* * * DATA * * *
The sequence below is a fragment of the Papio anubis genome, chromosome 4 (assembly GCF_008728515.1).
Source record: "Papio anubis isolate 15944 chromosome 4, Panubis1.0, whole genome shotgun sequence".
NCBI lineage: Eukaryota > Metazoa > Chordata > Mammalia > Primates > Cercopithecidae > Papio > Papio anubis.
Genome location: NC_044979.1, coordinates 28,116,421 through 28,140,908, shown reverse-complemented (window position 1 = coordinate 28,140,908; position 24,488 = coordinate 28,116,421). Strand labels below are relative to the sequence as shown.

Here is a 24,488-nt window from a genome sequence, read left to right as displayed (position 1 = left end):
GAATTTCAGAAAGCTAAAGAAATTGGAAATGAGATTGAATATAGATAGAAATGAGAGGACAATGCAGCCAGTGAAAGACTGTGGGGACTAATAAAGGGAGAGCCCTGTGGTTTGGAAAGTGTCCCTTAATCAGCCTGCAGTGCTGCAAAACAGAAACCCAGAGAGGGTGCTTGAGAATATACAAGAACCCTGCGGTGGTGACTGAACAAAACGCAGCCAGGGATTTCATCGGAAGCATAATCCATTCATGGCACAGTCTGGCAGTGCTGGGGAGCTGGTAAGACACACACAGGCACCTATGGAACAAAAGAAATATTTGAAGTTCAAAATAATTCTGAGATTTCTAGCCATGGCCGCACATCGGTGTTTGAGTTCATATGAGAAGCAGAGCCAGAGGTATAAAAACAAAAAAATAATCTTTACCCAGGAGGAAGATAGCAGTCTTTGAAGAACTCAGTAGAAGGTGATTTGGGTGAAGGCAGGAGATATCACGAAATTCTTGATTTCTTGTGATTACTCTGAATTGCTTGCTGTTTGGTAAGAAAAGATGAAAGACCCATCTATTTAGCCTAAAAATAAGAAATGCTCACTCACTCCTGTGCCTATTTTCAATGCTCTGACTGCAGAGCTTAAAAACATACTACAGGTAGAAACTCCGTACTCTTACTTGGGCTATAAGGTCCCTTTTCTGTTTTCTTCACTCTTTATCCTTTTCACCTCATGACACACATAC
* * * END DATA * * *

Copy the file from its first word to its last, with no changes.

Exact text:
The sequence below is a fragment of the Papio anubis genome, chromosome 4 (assembly GCF_008728515.1).
Source record: "Papio anubis isolate 15944 chromosome 4, Panubis1.0, whole genome shotgun sequence".
NCBI lineage: Eukaryota > Metazoa > Chordata > Mammalia > Primates > Cercopithecidae > Papio > Papio anubis.
Genome location: NC_044979.1, coordinates 28,116,421 through 28,140,908, shown reverse-complemented (window position 1 = coordinate 28,140,908; position 24,488 = coordinate 28,116,421). Strand labels below are relative to the sequence as shown.

Here is a 24,488-nt window from a genome sequence, read left to right as displayed (position 1 = left end):
GAATTTCAGAAAGCTAAAGAAATTGGAAATGAGATTGAATATAGATAGAAATGAGAGGACAATGCAGCCAGTGAAAGACTGTGGGGACTAATAAAGGGAGAGCCCTGTGGTTTGGAAAGTGTCCCTTAATCAGCCTGCAGTGCTGCAAAACAGAAACCCAGAGAGGGTGCTTGAGAATATACAAGAACCCTGCGGTGGTGACTGAACAAAACGCAGCCAGGGATTTCATCGGAAGCATAATCCATTCATGGCACAGTCTGGCAGTGCTGGGGAGCTGGTAAGACACACACAGGCACCTATGGAACAAAAGAAATATTTGAAGTTCAAAATAATTCTGAGATTTCTAGCCATGGCCGCACATCGGTGTTTGAGTTCATATGAGAAGCAGAGCCAGAGGTATAAAAACAAAAAAATAATCTTTACCCAGGAGGAAGATAGCAGTCTTTGAAGAACTCAGTAGAAGGTGATTTGGGTGAAGGCAGGAGATATCACGAAATTCTTGATTTCTTGTGATTACTCTGAATTGCTTGCTGTTTGGTAAGAAAAGATGAAAGACCCATCTATTTAGCCTAAAAATAAGAAATGCTCACTCACTCCTGTGCCTATTTTCAATGCTCTGACTGCAGAGCTTAAAAACATACTACAGGTAGAAACTCCGTACTCTTACTTGGGCTATAAGGTCCCTTTTCTGTTTTCTTCACTCTTTATCCTTTTCACCTCATGACACACATAC